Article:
FYI, in a system that provides a "standard error" also called a "standard deviation," the interval of "rating +/- SE" should contain the correct rating 68% of the time; and the interval of "rating +/- 2xSE" should provide the correct rating 96% of the time. This is based on the assumption that the rating has a normal (bell-shaped) distribution. It also is less accurate for teams with extreme records (all wins or all losses, for example). This explanation is thanks to Albyn Jones of SoccerRatings.

Of course, when I attempt after the tournament to define a "standard error" for the RPI, I'll need to use all first round games. Still, the experience so far with the games suggests to me that the "standard error" for the RPI will be quite large.

I have the impression there's another statistic-based rating system out there for women's college soccer, in addition to the SoccerRatings system. Is that correct and, if so, is there a website where that system resides?

As I said previously, I don't think the seeded teams' first round performances count for much in an analysis, since all those games were "fixed" for the seeds to win by assigning them the weakest teams in their four-team groups.

Of the non-seeded teams' first round games, the RPI was correct 10 times and incorrect 6 times (again, counting tie games as the RPI being incorrect, no matter how close the teams' RPI numbers were). Of all of the second round games, the RPI so far is correct 9 times and incorrect 6 times. Assuming Penn State defeats Hofstra, it will be 10-6 for the second round. So, for the "non-fixed" first and second round games, the RPI is correct 62.5% of the time and incorrect 37.5 of the time.

FYI, in a system that provides a "standard error" also called a "standard deviation," the interval of "rating +/- SE" should contain the correct rating 68% of the time; and the interval of "rating +/- 2xSE" should provide the correct rating 96% of the time. This is based on the assumption that the rating has a normal (bell-shaped) distribution. It also is less accurate for teams with extreme records (all wins or all losses, for example). This explanation is thanks to Albyn Jones of SoccerRatings.

Of course, when I attempt after the tournament to define a "standard error" for the RPI, I'll need to use all first round games. Still, the experience so far with the games suggests to me that the "standard error" for the RPI will be quite large.

I have the impression there's another statistic-based rating system out there for women's college soccer, in addition to the SoccerRatings system. Is that correct and, if so, is there a website where that system resides?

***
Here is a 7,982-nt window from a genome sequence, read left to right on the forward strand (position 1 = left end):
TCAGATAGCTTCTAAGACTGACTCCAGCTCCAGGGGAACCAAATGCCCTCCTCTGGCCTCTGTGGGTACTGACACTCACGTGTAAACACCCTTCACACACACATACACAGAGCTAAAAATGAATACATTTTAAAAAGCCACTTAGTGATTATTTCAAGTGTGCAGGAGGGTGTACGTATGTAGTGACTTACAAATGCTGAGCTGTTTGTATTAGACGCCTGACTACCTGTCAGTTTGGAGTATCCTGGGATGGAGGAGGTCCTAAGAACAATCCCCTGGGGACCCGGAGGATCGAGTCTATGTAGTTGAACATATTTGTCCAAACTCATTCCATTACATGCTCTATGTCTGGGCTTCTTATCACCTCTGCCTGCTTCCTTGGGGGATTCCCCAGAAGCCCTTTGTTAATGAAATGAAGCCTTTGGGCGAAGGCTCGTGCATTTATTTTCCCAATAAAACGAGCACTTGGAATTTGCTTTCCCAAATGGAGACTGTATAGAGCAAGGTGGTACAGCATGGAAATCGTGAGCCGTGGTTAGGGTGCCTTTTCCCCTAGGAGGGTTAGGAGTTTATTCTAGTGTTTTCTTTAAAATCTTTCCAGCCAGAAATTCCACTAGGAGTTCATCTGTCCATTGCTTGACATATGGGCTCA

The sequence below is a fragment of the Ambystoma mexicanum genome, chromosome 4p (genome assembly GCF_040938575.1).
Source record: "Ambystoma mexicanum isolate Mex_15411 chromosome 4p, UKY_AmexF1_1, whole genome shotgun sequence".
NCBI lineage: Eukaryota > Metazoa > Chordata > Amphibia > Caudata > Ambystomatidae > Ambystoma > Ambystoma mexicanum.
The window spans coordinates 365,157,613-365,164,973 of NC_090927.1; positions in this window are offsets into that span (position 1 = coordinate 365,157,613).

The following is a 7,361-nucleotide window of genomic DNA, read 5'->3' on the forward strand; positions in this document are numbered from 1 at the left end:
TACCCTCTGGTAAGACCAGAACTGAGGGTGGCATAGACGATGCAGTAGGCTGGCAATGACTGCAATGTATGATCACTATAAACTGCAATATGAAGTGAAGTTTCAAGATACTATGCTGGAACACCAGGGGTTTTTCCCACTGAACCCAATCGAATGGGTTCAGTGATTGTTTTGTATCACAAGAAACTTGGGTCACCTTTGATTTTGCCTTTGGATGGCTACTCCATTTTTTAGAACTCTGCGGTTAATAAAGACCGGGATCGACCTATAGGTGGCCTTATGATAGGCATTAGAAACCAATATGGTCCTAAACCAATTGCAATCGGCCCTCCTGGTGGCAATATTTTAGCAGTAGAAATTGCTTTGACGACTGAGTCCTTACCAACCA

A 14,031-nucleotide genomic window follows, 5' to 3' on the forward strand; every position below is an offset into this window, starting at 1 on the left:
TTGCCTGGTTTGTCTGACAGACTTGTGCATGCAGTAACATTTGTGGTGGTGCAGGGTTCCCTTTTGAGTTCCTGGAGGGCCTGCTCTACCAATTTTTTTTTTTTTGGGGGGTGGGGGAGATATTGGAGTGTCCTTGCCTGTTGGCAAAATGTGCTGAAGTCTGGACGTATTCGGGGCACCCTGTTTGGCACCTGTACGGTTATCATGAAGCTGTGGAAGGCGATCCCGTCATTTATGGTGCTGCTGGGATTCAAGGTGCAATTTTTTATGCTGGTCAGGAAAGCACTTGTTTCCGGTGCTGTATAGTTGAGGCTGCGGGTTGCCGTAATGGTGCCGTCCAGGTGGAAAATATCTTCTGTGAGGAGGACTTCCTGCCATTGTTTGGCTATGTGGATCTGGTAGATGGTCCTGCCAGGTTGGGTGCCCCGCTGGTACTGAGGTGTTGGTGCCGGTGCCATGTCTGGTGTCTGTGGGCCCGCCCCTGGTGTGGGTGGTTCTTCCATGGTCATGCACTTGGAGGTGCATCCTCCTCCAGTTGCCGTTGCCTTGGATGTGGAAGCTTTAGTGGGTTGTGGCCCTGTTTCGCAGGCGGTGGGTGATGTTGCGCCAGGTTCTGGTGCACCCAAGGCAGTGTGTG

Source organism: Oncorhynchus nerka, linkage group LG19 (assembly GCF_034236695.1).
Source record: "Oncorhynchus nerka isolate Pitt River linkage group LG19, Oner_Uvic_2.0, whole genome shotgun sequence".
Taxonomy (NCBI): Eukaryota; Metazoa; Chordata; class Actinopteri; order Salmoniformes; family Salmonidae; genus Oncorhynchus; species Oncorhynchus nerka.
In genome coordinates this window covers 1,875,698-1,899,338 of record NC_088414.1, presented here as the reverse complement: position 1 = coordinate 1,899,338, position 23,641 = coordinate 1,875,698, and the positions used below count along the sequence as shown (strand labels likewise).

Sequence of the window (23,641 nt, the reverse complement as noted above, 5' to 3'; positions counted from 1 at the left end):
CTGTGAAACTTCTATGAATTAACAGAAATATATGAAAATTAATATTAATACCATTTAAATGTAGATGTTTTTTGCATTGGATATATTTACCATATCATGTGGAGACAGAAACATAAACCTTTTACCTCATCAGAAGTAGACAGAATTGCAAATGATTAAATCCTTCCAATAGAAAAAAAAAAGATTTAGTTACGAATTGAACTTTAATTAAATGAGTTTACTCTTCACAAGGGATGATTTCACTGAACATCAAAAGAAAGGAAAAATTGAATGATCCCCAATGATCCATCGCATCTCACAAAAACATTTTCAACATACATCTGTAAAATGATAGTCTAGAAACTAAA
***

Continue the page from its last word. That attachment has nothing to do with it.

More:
**UPSoccerFanatic**- All-WCC
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## Re: Now's NCAA Doing With RPI

another predictive rating system is Massey: http://www.mratings.com/rate.php?lg=csocw

His system includes goals as part of the rating.

You pair team "A's" offensive rating against team "B's" defensive rating, Plus the reverse, add the home field advantage, and it will tell you who wins and by how much.

At least that's how I think it works. He doesn't really have a full explanation for soccer.

But if you assume I'm right, last weekend we had a rating number against Denver of +3.17

We rated a +1.97 against UC yesterday, with home field (.36 goals) factored in.

He has his standard deviation as 1.84 goals, so both games worked in his system, within one standard dev.

I'll probably play with the brackets later this week a bit, to see how well he did overall.

Just subtracting power ratings seems to do about the same thing.

His system includes goals as part of the rating.

You pair team "A's" offensive rating against team "B's" defensive rating, Plus the reverse, add the home field advantage, and it will tell you who wins and by how much.

At least that's how I think it works. He doesn't really have a full explanation for soccer.

But if you assume I'm right, last weekend we had a rating number against Denver of +3.17

We rated a +1.97 against UC yesterday, with home field (.36 goals) factored in.

He has his standard deviation as 1.84 goals, so both games worked in his system, within one standard dev.

I'll probably play with the brackets later this week a bit, to see how well he did overall.

Just subtracting power ratings seems to do about the same thing.

**Geezaldinho**- Pilot Nation Legend